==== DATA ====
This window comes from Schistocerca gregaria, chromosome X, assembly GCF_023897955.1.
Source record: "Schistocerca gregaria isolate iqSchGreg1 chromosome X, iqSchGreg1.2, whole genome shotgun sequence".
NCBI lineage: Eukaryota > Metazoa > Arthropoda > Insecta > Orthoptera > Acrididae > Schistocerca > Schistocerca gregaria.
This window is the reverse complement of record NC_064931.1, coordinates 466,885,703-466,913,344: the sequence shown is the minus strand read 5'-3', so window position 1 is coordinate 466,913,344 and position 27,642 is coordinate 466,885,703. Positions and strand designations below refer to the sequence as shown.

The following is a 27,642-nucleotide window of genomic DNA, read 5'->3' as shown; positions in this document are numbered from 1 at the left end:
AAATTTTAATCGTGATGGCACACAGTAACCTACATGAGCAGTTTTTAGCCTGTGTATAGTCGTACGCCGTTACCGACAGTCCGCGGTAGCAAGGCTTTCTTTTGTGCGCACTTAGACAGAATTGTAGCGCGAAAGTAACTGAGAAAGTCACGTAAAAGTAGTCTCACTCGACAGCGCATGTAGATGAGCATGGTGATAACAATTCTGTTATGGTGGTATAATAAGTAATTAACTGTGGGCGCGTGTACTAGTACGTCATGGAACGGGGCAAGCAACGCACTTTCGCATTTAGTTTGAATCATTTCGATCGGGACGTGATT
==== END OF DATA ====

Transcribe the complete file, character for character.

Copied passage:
This window comes from Schistocerca gregaria, chromosome X, assembly GCF_023897955.1.
Source record: "Schistocerca gregaria isolate iqSchGreg1 chromosome X, iqSchGreg1.2, whole genome shotgun sequence".
NCBI lineage: Eukaryota > Metazoa > Arthropoda > Insecta > Orthoptera > Acrididae > Schistocerca > Schistocerca gregaria.
This window is the reverse complement of record NC_064931.1, coordinates 466,885,703-466,913,344: the sequence shown is the minus strand read 5'-3', so window position 1 is coordinate 466,913,344 and position 27,642 is coordinate 466,885,703. Positions and strand designations below refer to the sequence as shown.

The following is a 27,642-nucleotide window of genomic DNA, read 5'->3' as shown; positions in this document are numbered from 1 at the left end:
AAATTTTAATCGTGATGGCACACAGTAACCTACATGAGCAGTTTTTAGCCTGTGTATAGTCGTACGCCGTTACCGACAGTCCGCGGTAGCAAGGCTTTCTTTTGTGCGCACTTAGACAGAATTGTAGCGCGAAAGTAACTGAGAAAGTCACGTAAAAGTAGTCTCACTCGACAGCGCATGTAGATGAGCATGGTGATAACAATTCTGTTATGGTGGTATAATAAGTAATTAACTGTGGGCGCGTGTACTAGTACGTCATGGAACGGGGCAAGCAACGCACTTTCGCATTTAGTTTGAATCATTTCGATCGGGACGTGATT